Modding 101: Choosing the Right Brakes for the Job and other Brake Related Questions


What’s the first thing that comes to mind when you think of car performance upgrades? Is it the brakes? If you’ve answered no to that question, you are among a massive majority of car owners who are interested in improving the performance of their cars.

Brake system upgrades can actually make you go faster around the track simply by allowing you to brake later and harder during cornering. Yet, braking system upgrades are oftentimes the last thing that gets improved on an average project car. Needless to say, this can be rather dangerous. Today we’re going to talk about brake upgrades, how to choose the right brakes for your car and more.

By the time you’re done reading this guide, you should have a solid understanding of how different brake components affect your car’s performance.

Why are Brake Upgrades Important?

We will divide this article into two parts. The first one will deal with upgrading the brakes on your daily driver, the benefits of doing so and more. The other part of the article will focus more on brake upgrades for project cars or track cars.

With that out of the way, why are brake upgrades important?

Being able to stop is much more important than being able to accelerate fast. That much is obvious, or at least it should be obvious. Being able to safely and predictably reduce the speed of your vehicle is imperative for daily driving as well as on-track performance.

If you’re taking your car to the track, you’ll absolutely want to give your brakes a closer look. One of the most common mistakes inexperienced drivers make is hit the track aggressively with stock brakes. Granted, a good portion of modern performance cars have decent brakes to begin with, but chances are that you will run into the issue of brake fade.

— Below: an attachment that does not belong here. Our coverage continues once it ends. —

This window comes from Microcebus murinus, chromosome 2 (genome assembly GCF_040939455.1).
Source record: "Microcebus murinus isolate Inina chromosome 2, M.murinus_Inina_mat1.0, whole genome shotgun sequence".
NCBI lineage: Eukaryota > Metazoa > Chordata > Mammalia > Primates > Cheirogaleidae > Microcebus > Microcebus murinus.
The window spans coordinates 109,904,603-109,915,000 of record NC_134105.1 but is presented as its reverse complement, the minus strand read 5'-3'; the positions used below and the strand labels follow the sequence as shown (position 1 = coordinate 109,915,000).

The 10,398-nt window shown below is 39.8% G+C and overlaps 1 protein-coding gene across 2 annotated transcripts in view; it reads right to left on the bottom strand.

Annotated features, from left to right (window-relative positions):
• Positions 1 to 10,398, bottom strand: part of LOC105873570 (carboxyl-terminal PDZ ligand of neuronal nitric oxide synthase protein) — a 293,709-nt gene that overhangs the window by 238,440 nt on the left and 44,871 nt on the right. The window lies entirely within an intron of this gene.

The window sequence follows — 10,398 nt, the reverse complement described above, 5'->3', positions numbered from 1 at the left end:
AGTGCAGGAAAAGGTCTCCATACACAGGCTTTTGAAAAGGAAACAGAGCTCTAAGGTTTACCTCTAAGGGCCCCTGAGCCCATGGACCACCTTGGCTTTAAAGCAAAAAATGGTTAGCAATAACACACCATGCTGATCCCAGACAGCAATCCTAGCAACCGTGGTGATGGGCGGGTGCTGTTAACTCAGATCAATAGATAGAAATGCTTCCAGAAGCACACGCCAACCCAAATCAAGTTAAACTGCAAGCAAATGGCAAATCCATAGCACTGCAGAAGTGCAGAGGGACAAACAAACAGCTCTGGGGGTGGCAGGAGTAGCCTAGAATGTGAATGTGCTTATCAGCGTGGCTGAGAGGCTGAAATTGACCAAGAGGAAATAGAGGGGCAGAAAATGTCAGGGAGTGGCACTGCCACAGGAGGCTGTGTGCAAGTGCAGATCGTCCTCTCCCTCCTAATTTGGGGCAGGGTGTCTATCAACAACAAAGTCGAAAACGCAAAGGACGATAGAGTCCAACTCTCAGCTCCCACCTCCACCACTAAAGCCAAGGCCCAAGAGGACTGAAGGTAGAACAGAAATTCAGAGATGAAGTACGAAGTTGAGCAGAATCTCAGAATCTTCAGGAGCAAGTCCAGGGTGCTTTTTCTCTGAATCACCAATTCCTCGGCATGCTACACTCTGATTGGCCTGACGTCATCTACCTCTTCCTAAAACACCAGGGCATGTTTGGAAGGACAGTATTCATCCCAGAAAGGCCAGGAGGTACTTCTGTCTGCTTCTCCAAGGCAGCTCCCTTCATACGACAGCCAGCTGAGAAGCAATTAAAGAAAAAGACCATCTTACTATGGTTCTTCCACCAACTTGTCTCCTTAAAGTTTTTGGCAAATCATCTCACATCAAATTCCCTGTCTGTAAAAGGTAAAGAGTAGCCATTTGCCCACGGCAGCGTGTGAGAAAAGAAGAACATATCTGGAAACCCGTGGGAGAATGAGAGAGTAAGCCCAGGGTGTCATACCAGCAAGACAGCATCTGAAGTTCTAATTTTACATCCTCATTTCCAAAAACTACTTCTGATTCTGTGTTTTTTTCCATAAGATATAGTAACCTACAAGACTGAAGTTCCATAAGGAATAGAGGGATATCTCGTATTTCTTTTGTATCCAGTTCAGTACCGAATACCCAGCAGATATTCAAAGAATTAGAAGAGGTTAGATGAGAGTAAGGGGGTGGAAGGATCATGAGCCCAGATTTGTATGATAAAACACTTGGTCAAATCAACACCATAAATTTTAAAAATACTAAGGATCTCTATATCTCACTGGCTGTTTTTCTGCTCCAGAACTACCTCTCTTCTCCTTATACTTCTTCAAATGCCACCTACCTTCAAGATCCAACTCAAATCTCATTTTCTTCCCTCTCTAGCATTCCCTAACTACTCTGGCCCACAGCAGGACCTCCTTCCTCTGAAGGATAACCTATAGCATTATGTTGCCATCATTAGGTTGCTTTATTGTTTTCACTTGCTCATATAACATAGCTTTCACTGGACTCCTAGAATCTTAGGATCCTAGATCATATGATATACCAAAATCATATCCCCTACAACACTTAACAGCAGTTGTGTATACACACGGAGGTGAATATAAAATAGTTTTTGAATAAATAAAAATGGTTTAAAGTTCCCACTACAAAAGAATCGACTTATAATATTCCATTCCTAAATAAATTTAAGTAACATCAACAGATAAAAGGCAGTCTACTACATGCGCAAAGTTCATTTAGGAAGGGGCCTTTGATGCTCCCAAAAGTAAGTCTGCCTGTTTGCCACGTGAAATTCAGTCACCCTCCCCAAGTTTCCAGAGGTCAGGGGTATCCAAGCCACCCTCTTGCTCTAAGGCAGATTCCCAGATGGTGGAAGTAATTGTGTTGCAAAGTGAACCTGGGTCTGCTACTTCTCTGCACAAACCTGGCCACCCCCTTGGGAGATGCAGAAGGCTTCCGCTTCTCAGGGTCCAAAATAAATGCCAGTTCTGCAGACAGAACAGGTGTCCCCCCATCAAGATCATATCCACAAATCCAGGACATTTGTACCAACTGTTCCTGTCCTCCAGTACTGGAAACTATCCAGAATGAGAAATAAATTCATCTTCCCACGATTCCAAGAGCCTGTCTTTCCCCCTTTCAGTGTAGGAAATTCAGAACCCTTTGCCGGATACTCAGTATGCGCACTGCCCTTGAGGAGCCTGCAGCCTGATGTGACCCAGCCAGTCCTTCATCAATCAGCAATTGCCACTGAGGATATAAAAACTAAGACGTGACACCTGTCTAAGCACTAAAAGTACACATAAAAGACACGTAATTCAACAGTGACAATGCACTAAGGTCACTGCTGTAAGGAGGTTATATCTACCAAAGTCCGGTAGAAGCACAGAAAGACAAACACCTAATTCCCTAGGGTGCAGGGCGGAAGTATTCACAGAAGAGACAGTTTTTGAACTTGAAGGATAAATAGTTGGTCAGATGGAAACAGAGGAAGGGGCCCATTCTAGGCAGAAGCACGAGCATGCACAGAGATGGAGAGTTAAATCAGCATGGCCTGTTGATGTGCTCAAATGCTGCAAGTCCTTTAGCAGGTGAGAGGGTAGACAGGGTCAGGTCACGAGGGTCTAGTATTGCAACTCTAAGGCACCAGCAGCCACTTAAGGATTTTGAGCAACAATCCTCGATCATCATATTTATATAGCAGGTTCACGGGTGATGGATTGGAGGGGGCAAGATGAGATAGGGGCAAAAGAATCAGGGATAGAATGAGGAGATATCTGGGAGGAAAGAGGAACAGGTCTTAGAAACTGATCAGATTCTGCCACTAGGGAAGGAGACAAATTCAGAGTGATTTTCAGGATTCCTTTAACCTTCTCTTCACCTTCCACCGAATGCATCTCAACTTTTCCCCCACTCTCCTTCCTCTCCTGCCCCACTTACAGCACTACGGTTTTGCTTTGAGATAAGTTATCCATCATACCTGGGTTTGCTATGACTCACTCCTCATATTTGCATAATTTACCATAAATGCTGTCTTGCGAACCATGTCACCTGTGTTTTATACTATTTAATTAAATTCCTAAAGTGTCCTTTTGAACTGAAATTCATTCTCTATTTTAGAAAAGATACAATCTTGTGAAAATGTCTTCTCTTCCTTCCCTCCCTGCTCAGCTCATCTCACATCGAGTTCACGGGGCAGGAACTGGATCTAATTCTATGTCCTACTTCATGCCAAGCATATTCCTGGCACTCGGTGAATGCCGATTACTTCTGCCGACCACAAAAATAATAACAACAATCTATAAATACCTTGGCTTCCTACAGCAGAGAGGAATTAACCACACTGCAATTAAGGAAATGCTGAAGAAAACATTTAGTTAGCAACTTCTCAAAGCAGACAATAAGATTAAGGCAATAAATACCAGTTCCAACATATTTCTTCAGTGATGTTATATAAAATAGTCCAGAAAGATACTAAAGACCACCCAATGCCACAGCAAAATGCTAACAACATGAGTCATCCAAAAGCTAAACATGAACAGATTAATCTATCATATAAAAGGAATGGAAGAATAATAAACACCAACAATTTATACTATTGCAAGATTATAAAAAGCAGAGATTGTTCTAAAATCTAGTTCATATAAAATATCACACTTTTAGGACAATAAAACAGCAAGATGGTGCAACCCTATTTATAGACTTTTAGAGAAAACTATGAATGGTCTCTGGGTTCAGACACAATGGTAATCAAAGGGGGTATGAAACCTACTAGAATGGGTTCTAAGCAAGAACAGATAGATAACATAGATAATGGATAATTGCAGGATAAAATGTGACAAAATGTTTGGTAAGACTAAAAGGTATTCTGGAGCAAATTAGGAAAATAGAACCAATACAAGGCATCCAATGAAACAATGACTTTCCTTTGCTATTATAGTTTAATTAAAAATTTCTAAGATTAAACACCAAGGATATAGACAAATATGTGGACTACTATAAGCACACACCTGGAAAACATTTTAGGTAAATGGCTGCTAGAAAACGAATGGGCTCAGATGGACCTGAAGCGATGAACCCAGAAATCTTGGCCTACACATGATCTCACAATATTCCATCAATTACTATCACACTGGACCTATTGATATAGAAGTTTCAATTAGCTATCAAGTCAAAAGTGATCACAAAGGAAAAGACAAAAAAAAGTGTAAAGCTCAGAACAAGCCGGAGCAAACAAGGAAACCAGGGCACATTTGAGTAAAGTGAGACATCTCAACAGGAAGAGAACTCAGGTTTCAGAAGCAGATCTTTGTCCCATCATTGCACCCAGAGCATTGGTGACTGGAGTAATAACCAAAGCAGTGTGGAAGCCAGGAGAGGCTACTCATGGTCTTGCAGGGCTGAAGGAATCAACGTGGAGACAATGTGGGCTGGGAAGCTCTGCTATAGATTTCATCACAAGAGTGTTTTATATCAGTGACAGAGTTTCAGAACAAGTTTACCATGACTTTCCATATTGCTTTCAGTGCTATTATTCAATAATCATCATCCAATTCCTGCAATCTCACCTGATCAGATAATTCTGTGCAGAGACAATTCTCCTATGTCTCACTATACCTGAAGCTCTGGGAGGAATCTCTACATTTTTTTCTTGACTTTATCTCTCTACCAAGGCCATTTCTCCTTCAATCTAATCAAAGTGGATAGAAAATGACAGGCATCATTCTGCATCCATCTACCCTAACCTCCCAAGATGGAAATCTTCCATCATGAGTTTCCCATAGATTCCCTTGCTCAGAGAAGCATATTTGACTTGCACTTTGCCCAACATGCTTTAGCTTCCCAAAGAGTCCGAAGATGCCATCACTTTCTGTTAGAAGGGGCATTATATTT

Brake Fade and Other Issues

Brake fade is a phenomenon that occurs when you brake hard and frequently. It is caused by your brakes reaching a certain temperature where both the pads and discs are no longer performing up to spec. Also, you can have gases from the braking compounds begin to build up between the disc and the pad. As a result, you will lose a decent amount of your braking capabilities at which point it is no longer safe to operate the car.

Granted, modern brake pads aren’t that bad anymore when it comes to developing gaseous layers, but this effect is still present to a certain point.

A most common situation where brake fade occurs is racing. Any time you’re driving aggressively around the track, you’re risking dealing with brake fade. Your chances of experiencing this issue will depend on your braking system, discs, pads, calipers and more.

Another, albeit much less common issue that you can run into while racing with stock brakes is complete brake failure due to boiled braking fluid.

As you brake, the hydraulic fluid in the system heats up. Depending on the boiling point of said fluid, there’s a chance that it will lose all of its hydraulic properties during intense track days. Once that happens, you’re effectively out of brakes which is about as dangerous as you can imagine.

Upgrading Stock Brakes in Regular Cars

One of the biggest misconceptions regarding brake upgrades is that you have to get a set of massive discs and equally massive calipers. This is even more absurd if we’re talking about regular cars that you plan on using for your daily commute and not much more.

In reality, even doing something simple as flushing the system and adding new brake fluid can be a good enough upgrade. Stock brake systems on vehicles that get used every day usually aren’t up to factory spec anymore. A simple act of refreshing the components can add a lot to your braking ability.

Brake Pads

Brake pads are a wearable component that needs to be changed periodically. One of the absolute easiest ways to improve your car’s braking performance is to get a new set of pads. Not only that, but pads come in a variety of different flavors. The “meat” on the braking side of a pad is a special braking compound. Its purpose is to grip the brake rotor or brake disc and use friction to slow the car down.